Tugs was a bellwether that’s for sure. Tugs Belltown more so. Originally we (Tugs) were going to be at Pine and Boylston where R-Place is, but Phil Smart yanked our agreement. So we moved to the corner of Pine and Belmont. Everything we had been working on had to be pulled and put into storage.
DAN SAVAGE: “I never made it to Tugs—the original Tugs, Belltown’s legendary gay bar. The gay men I knew when I arrived in Seattle (hey, Kurt!) couldn’t shut up about Tugs—how great it was, how much fun it was—and they treasured their Tugs T-shirts. (“I am not just a person. I am a piece of meat.”)
Actually it’s…. (“I’m not just a mind. I am a piece of meat.”)
Dan continues, “When I got to Seattle in 1991, Tugs had moved up the hill to Pine Street and Belmont Avenue, and no one that had been to Tugs Belltown thought very much of it. Post-1991 arrivals, though, loved the place. It was home to notoriously sleazy underwear parties that so offended the Washington State Liquor Control Board that it threatened to shut Tugs Belmont down. The threats stopped after Cal Anderson, Washington State’s first openly gay state legislator, showed up at one of Tugs Belmont’s underwear parties in his legislative underwear and chatted up the inspectors sent by the WSLCB.”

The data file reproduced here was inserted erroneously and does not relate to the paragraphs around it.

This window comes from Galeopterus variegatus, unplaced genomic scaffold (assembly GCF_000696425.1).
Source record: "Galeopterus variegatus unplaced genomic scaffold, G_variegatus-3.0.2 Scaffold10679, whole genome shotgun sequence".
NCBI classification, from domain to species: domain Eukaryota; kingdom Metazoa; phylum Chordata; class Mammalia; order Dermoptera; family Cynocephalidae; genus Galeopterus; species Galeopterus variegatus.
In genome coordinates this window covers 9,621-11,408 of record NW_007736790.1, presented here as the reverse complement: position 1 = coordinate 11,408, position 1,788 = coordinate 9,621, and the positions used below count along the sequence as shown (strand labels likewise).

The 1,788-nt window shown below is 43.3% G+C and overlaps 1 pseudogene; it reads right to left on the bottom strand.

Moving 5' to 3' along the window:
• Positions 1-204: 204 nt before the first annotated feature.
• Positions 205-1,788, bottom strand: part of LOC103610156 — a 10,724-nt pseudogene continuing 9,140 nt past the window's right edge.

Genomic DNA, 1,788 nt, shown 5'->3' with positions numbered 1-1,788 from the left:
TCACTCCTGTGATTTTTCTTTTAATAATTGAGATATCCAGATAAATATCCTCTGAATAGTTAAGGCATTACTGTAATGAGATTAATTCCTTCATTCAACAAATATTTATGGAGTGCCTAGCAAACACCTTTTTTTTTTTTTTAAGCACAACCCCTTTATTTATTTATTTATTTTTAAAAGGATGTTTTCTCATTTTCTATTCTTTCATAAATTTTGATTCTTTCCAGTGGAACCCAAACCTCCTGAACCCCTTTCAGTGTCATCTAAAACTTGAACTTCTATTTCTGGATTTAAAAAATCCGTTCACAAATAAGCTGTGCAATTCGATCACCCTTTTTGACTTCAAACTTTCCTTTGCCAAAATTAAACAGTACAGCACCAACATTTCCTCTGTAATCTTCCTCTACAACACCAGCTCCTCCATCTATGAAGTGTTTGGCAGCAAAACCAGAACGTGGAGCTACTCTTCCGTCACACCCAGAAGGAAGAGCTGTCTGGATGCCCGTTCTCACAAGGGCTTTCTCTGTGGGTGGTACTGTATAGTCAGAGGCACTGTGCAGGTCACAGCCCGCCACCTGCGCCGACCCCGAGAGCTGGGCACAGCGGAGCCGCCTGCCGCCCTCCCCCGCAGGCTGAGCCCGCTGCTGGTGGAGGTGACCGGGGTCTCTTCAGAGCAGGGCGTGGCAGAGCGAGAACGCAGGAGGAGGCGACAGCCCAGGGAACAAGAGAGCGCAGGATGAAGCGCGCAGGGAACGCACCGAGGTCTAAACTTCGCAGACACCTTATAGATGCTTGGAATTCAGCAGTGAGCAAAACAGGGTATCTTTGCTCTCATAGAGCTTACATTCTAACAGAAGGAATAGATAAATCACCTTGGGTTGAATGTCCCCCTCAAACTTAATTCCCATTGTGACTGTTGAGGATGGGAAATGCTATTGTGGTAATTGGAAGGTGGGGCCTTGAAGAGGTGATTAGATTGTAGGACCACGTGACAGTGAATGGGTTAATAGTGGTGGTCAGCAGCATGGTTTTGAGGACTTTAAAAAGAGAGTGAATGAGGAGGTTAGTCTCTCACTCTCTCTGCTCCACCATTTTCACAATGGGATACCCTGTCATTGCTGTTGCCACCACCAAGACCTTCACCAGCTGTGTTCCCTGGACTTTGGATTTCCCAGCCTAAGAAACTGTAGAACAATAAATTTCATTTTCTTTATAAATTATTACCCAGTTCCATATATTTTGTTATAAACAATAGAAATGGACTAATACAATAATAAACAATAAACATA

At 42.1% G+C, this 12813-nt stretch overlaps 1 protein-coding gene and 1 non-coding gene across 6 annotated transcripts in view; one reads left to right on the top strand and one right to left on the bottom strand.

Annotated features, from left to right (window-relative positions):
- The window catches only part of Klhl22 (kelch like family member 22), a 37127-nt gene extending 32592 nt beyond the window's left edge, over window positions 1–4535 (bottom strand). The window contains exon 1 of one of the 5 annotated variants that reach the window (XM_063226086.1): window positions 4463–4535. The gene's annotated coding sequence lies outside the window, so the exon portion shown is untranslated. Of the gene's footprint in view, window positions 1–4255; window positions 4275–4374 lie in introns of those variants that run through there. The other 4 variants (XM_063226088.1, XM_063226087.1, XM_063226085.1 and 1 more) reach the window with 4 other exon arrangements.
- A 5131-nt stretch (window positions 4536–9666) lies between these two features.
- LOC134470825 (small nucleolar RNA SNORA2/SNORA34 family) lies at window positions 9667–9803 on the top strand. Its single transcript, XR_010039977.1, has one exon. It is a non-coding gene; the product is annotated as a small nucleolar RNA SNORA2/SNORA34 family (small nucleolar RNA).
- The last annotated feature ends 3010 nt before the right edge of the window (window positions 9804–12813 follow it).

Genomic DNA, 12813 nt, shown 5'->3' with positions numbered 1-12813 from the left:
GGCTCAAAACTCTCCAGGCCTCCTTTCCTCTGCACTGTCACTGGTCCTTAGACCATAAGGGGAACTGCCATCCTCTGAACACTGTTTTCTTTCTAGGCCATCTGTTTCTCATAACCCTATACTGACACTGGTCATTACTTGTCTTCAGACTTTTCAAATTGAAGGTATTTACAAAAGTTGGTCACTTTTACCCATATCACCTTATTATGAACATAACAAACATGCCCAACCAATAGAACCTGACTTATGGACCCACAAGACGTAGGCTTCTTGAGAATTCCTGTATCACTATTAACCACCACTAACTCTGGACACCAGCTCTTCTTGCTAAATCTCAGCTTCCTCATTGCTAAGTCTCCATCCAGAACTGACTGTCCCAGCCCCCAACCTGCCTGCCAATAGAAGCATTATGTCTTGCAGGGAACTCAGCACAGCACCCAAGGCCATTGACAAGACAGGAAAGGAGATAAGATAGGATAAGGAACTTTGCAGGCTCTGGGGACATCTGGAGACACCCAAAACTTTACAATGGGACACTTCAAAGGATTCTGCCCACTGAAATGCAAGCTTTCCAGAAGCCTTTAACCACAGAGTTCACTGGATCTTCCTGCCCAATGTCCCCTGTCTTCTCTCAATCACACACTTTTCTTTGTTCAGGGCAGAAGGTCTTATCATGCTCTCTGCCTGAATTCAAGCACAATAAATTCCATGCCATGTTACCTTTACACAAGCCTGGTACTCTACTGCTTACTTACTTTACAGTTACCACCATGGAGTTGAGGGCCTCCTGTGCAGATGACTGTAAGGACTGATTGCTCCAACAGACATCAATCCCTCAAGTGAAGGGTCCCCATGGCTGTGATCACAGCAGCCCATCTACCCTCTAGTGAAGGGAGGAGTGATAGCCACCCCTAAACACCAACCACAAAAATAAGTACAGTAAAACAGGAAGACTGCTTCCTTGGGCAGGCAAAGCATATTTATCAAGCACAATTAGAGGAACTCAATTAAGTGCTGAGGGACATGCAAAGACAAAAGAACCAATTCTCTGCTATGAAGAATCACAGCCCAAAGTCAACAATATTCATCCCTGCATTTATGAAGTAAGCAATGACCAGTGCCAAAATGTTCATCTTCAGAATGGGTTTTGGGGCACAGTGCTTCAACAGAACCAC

My DJ booth was a crow’s nest up in the SW corner barely enough room for me some vinyl and equipment including video. It also had a trap door you had to push up to get in and when you put it down that was the floor. During the under wear parties I was basically stuck there for four hours or more. I’d peak through the peep hole looking under the booth and guys were making out, sucking dick, it was crazy. I had been in similar situations playing parties before so I was prepared to pee in a can and dump it later.
In the late 1980s, Tugs Belltown, at its new venue, played a key role in Seattle’s burgeoning and sexy fringe theater scene. Possibly the first bar in Seattle since before the Prohibition era to host regular theater performances, in the early 1990s it was the primary home of the Greek Active Theater, founded by sex columnist and Capitol Hill resident Dan Savage (working pseudonymously as Keenan Hoolihan.) from Wikipedia
I was Dan’s sound and light guy for those early Greek Active Theater productions. They were brilliant and quite amusing and a lot of fun. “Medea” was my favorite such a fantastic production, poor Medea so unhappy. Certainly watching Crystal Lane in her last stage appearance in “Vampire Lesbians of Sodom” was a huge loss at that time, I mean it was in the middle of the AIDS crisis and it was her last performance, Kristopher Anderson was 33 when he died. We lost so many talented and bright people back then.
Like the lyrics of Being Boring by the Pet Shop Boys say, “All the people I was kissing, some are here and some are missing in the nineteen-nineties.”